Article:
Last month, Sunspel, the 163-year-old British luxury brand best known for its James Bond-beloved polo shirts, announced a new CEO, Raul Verdicchi. Verdicchi, who has experience at luxury brand Ermenegildo Zegna and fashion brand Alpha Tauri, marks the first leadership shift since the brand was bought out by former CEO Nicholas Brooke in 2005.
In his new role, Verdicchi’s priorities include retail expansion, revenue growth and a new focus on elevating the brand’s history and hero items.
The brand, which is still owned by Brooke, is on track to reach $33 million in revenue in 2023. Sunspel was one of the first luxury brands that saw potential in the internet and its commerce opportunities, launching e-commerce in 2012. The brand had strictly sold through wholesale channels until 2010, when it launched its first store in London.
“The brand has strong assets like heritage, product quality, true icons and a real international presence with top retailers,” said Verdicchi. “These build an important foundation for a strong future of expected growth. I see some important similarities between Zegna and Sunspel.” Italy–based Zegna, which has become synonymous with quiet luxury, did $1.6 billion in revenue in 2022.
“It’s not a matter of changing the strategy, but continuing to develop this very savvy approach of building the brand and its growth in the coming years,” said Verdicchi. “This is a British luxury casual wear brand. For an international audience, that is very important. There are many Italian and French luxury casual wear brands, but not as many in the U.K. Sunspel has these elements that make it poised for international growth.”
Physical retail has recently become more important to Sunspel, both in terms of expanding to new markets and offering an experience. Sunspel launched a dedicated women’s store in London in 2014 and its first European store in Berlin in 2016. As the brand strategy shifted, both stores are no longer open. The brand currently operates nine standalone stores in London and New York. It is stocked in over 180 wholesale doors worldwide, including Nordstrom, Saks, Harrods, Selfridges, Bon Marche, Printemps, Rinascente and Isetan.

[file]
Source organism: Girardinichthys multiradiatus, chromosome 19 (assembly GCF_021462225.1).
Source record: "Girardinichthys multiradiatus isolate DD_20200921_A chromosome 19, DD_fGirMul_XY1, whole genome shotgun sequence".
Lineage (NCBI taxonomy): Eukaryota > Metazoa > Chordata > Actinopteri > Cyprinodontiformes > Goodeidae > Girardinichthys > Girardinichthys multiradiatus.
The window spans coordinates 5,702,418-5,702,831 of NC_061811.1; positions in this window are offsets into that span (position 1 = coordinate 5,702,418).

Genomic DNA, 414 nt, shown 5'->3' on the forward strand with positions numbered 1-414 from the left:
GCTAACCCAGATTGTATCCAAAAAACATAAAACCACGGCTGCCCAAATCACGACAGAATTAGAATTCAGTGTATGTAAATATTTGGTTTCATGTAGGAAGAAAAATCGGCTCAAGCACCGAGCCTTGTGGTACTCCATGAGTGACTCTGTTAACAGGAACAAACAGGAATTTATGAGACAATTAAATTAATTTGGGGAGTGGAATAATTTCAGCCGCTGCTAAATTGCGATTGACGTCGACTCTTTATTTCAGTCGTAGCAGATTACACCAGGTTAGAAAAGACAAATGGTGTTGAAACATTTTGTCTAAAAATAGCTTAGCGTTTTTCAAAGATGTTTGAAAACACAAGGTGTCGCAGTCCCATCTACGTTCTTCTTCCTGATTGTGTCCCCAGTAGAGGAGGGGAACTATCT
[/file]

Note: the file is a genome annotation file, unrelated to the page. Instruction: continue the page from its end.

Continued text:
“It was very insightful to see the way customers enjoy the time spent inside the store — it’s not just a transactional exercise,” said Verdicchi, referring to his observations at the London stores. “They are happy to come, spend time and interact with the team. That’s [of primary importance] when it comes to customer retention.”
In 2024, Sunspel plans to up its focus on growth in the U.S. and Asia. In May, it opened its second NYC store in the Upper East Side, following its Soho location opened in 2018. The new 810-foot space has a fresh, contemporary design and offers the brand’s full collection of menswear and womenswear, without a heavy focus on localization. “In every market, there is value in localizing your message, but at the same time, I would not advocate for extreme localization,” said Verdicchi, adding that an overall strong brand message is a better strategy when expanding globally.
Sunspel will next open a store in Marin, California, with additional stores planned for the second quarter of 2024. “The customers that we have today are extremely loyal to the brand,” said Verdicchi. “The important thing is to keep growing with that customer loyalty preserved, while always keeping an eye on customer acquisition.”
At the same time, the brand is expanding to new categories. It launched its first fragrance in 2019 and introduced a collection of luxury wool activewear in 2021. It is also focusing on sustainability, leveraging fully traceable Californian cotton for its cotton weave polo shirts while still producing items in its own factory in the U.K. The brand has seen minimal Brexit effects due to its local customer base and expanding global presence.
To date, Sunspel has focused heavily on product collaborations. Since 2011, it has partnered with JW Anderson, men’s luxury e-commerce site Mr Porter, model Edie Campbell, minimalist U.K. brand Studio Nicholson and Leach, the pottery studio in St Ives, U.K. It plans to launch three additional collaborations over the next six months.
While most luxury brands like Burberry are focusing on accessories to drive revenue, Verdicchi said Sunspel’s focus remains on its ready-to-wear hero items, which include polo shirts and T-shirts that have earned international acclaim for their quality. “The icon items, and how we tell the story around them, will always be part of the key strategy for future development,” said Verdicchi. “It’s going to be important to show how the rest of the collection connects to those items seamlessly, and accessories will be a part of that.”